Figure 4.

Assembly of the replication initiation complex. The E1 and E2 proteins bind cooperatively to the origin of replication, which contains binding sites for both proteins (E1BS and E2BS). The resulting E1:E2 complex binds DNA with high affinity and specificity. In the next step, additional E1 molecules are recruited to the complex and E2 is displaced in the presence of ATP. ATP hydrolysis is also required for conversion of E1 complex into a double hexamer possessing DNA helicase activity (for review, see Stenlund, 2003b).

3.4. Stable maintenance replication

Papillomaviruses have the capacity to establish a persistent infection in mammalian epithelial cells. The BPV1-transformed C127 cells maintain the viral genome as a multicopy nuclear plasmid thus being a valuable tissue culture system for investigating the establishment and maintenance of papillomavirus genomic DNA. The studies with BPV1-C127 cells have revealed that during the maintenance of virus genomes BPV1 DNA is replicating by a conventional bi-directional (theta-type) replication mode throughout S phase of the cell cycle in a random-choice fashion (Gilbert and Cohen, 1987; Ravnan et al., 1992). Some molecules replicate once per cell cycle, some replicate more than once, and others do not replicate at all during a given cell cycle, resulting in statistically “once per cell cycle” replication of the viral DNA. Stable HPV DNA replication seems to be more complicated. This has been studied in human keratinocytes, where the HPV DNA is stably maintained at high copy number over several passages. HPV16 and HPV31 DNA can replicate randomly or in an ordered once-per-S-phase fashion depending on the cell line in which it is located. In W12 cells, which are derived from a natural cervical lesion, the HPV16 DNA replicates only once per S phase, but in another immortalized keratinocyte cell line, NIKS, it replicates randomly (Hoffmann et al., 2006). At later stages of the papillomavirus life cycle, there is a shift from the theta replication mode in the proliferating keratinocytes to the rolling-circle replication mode after the cells start to differentiate (Flores and Lambert, 1997).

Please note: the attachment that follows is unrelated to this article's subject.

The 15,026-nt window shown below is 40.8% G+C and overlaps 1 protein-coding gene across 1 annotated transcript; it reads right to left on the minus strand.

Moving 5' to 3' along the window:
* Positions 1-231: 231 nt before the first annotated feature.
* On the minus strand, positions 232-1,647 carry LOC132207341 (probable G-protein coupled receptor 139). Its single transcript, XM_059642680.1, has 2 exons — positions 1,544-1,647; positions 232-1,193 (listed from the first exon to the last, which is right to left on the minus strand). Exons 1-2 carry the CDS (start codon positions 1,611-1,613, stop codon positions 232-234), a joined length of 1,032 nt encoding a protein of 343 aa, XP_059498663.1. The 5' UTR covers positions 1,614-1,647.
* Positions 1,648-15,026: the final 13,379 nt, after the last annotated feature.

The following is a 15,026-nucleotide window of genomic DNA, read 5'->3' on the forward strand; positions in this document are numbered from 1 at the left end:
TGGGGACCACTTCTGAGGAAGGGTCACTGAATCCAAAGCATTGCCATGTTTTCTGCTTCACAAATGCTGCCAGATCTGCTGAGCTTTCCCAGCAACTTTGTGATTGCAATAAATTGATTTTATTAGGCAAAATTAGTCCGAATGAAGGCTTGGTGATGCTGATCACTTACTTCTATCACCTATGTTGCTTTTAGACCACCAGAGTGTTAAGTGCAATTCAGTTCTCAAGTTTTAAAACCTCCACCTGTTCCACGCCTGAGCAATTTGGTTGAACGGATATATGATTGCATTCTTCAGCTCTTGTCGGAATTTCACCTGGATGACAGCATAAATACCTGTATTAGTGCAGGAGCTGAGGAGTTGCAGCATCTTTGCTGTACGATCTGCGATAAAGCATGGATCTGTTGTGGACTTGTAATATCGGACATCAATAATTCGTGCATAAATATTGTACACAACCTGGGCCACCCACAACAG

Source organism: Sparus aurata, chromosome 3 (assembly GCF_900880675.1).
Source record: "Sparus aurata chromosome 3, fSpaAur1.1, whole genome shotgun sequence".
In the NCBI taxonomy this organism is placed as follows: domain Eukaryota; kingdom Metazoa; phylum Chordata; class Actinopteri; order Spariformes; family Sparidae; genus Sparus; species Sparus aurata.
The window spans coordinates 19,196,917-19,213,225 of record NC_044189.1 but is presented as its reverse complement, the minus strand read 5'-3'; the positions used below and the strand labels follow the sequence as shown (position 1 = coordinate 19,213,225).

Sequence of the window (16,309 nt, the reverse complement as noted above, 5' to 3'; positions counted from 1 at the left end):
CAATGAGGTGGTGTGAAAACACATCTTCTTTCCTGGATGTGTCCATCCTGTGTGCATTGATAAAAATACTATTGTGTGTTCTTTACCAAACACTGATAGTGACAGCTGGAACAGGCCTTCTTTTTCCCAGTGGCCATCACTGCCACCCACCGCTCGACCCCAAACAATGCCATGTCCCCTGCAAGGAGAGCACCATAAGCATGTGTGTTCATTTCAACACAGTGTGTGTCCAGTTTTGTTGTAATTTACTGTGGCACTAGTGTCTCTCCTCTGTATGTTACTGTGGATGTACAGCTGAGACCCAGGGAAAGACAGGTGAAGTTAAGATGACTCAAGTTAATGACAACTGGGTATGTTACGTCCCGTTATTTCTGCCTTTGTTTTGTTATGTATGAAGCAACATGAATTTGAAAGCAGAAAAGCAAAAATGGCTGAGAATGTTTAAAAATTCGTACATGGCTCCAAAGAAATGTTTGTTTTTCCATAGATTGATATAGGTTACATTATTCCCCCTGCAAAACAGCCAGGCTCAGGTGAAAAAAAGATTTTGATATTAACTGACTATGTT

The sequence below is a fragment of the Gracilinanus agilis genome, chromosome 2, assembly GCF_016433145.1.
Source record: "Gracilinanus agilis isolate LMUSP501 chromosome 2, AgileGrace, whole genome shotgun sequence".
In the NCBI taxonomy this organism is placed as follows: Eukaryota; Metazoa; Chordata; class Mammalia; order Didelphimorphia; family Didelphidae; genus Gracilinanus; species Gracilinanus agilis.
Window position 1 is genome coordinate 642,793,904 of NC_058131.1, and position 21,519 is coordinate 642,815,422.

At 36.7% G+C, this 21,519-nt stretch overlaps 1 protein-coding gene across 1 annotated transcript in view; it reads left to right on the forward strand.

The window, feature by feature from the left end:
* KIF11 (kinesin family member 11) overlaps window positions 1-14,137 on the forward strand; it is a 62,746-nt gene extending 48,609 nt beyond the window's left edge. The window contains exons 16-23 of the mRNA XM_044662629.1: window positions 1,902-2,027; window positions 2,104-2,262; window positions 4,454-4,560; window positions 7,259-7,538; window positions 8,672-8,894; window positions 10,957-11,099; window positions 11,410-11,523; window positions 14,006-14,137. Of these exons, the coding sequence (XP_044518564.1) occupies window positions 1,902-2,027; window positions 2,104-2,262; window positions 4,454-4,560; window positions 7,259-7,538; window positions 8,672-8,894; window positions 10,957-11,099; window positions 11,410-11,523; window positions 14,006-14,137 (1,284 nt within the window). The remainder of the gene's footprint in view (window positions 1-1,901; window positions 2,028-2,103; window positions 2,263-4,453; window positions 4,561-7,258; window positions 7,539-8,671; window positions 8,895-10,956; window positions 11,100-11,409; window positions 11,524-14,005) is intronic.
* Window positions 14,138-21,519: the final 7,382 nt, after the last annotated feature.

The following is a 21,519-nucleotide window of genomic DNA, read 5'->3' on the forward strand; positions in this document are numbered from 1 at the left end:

Studies of subclones of BPV1-transformed C127 cells as well as U2OS cells maintaining HPV genomes have demonstrated cell to cell variation in the extent and state of genomic DNA. In addition to the monomeric form of genomic DNA, dimeric and sometimes higher oligomeric forms of BPV1 and mucosal and cutaneous HPV genomes are detected. Oligomeric forms of papillomavirus DNA are organized in a head-to-tail configuration and replication is initiated at only some of the origins (Geimanen et al., 2011; Schvartzman et al., 1990). In patient samples, HPV16 DNA, which is maintained in carcinoma cells as episome, is always multimeric, suggesting that oligomerization of HPV genomes is common during viral infections in vivo (Cullen et al., 1991; Kristiansen et al., 1994).